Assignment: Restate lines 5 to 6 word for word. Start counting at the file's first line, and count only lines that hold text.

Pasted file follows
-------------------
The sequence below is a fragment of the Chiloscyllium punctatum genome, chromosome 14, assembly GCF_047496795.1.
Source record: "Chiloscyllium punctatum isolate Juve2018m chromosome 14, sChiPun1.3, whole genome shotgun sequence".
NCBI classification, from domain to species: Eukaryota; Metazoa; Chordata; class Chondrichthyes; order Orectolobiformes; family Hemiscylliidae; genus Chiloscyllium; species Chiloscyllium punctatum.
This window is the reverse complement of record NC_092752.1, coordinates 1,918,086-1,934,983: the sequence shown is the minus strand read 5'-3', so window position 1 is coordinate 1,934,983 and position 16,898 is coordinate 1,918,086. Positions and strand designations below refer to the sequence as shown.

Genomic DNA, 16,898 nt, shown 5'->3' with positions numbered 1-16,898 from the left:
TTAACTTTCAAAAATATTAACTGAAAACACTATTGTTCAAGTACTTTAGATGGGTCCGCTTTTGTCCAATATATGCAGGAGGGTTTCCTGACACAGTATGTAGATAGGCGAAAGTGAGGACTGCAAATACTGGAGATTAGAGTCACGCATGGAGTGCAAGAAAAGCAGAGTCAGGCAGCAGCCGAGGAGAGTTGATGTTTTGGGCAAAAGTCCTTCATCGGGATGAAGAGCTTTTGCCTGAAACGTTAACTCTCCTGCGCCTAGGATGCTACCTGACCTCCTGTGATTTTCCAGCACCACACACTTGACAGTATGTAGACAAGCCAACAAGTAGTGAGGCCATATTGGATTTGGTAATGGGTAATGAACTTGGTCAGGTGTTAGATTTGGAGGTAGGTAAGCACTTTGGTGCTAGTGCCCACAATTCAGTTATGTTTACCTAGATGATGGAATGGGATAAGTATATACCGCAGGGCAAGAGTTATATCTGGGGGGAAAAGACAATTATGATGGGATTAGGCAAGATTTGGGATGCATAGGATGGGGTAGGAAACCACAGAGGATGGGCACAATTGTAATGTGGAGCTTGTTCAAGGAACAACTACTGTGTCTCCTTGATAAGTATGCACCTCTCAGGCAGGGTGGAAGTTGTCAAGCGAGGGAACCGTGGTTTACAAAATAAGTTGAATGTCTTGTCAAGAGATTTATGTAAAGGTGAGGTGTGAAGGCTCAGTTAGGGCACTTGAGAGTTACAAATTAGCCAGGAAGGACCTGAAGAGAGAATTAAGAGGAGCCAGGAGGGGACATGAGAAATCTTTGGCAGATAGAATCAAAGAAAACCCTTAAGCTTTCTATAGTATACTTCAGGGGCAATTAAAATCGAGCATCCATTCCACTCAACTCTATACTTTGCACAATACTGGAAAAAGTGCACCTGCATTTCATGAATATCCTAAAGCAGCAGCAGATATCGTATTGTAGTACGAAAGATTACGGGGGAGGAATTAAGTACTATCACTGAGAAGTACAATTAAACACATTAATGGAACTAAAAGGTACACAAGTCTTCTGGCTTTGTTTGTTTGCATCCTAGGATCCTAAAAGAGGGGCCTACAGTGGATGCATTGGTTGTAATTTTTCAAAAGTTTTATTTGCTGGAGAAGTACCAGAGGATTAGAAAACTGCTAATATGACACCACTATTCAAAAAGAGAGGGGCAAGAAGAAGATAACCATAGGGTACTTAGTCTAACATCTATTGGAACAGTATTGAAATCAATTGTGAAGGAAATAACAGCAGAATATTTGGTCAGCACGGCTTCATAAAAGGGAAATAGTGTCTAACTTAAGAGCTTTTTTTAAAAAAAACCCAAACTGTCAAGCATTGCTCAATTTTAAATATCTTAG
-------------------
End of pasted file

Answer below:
Genomic DNA, 16,898 nt, shown 5'->3' with positions numbered 1-16,898 from the left:
TTAACTTTCAAAAATATTAACTGAAAACACTATTGTTCAAGTACTTTAGATGGGTCCGCTTTTGTCCAATATATGCAGGAGGGTTTCCTGACACAGTATGTAGATAGGCGAAAGTGAGGACTGCAAATACTGGAGATTAGAGTCACGCATGGAGTGCAAGAAAAGCAGAGTCAGGCAGCAGCCGAGGAGAGTTGATGTTTTGGGCAAAAGTCCTTCATCGGGATGAAGAGCTTTTGCCTGAAACGTTAACTCTCCTGCGCCTAGGATGCTACCTGACCTCCTGTGATTTTCCAGCACCACACACTTGACAGTATGTAGACAAGCCAACAAGTAGTGAGGCCATATTGGATTTGGTAATGGGTAATGAACTTGGTCAGGTGTTAGATTTGGAGGTAGGTAAGCACTTTGGTGCTAGTGCCCACAATTCAGTTATGTTTACCTAGATGATGGAATGGGATAAGTATATACCGCAGGGCAAGAGTTATATCTGGGGGGAAAAGACAATTATGATGGGATTAGGCAAGATTTGGGATGCATAGGATGGGGTAGGAAACCACAGAGGATGGGCACAATTGTAATGTGGAGCTTGTTCAAGGAACAACTACTGTGTCTCCTTGATAAGTATGCACCTCTCAGGCAGGGTGGAAGTTGTCAAGCGAGGGAACCGTGGTTTACAAAATAAGTTGAATGTCTTGTCAAGAGATTTATGTAAAGGTGAGGTGTGAAGGCTCAGTTAGGGCACTTGAGAGTTACAAATTAGCCAGGAAGGACCTGAAGAGAGAATTAAGAGGAGCCAGGAGGGGACATGAGAAATCTTTGGCAGATAGAATCAAAGAAAACCCTTAAGCTTTCTATAGTATACTTCAGGGGCAATTAAAATCGAGCATCCATTCCACTCAACTCTATACTTTGCACAATACTGGAAAAAGTGCACCTGCATTTCATGAATATCCTAAAGCAGCAGCAGATATCGTATTGTAGTACGAAAGATTACGGGGGAGGAATTAAGTACTATCACTGAGAAGTACAATTAAACACATTAATGGAACTAAAAGGTACACAAGTCTTCTGGCTTTGTTTGTTTGCATCCTAGGATCCTAAAAGAGGGGCCTACAGTGGATGCATTGGTTGTAATTTTTCAAAAGTTTTATTTGCTGGAGAAGTACCAGAGGATTAGAAAACTGCTAATATGACACCACTATTCAAAAAGAGAGGGGCAAGAAGAAGATAACCATAGGGTACTTAGTCTAACATCTATTGGAACAGTATTGAAATCAATTGTGAAGGAAATAACAGCAGAATATTTGGTCAGCACGGCTTCATAAAAGGGAAATAGTGTCTAACTTAAGAGCTTTTTTTAAAAAAAACCCAAACTGTCAAGCATTGCTCAATTTTAAATATCTTAG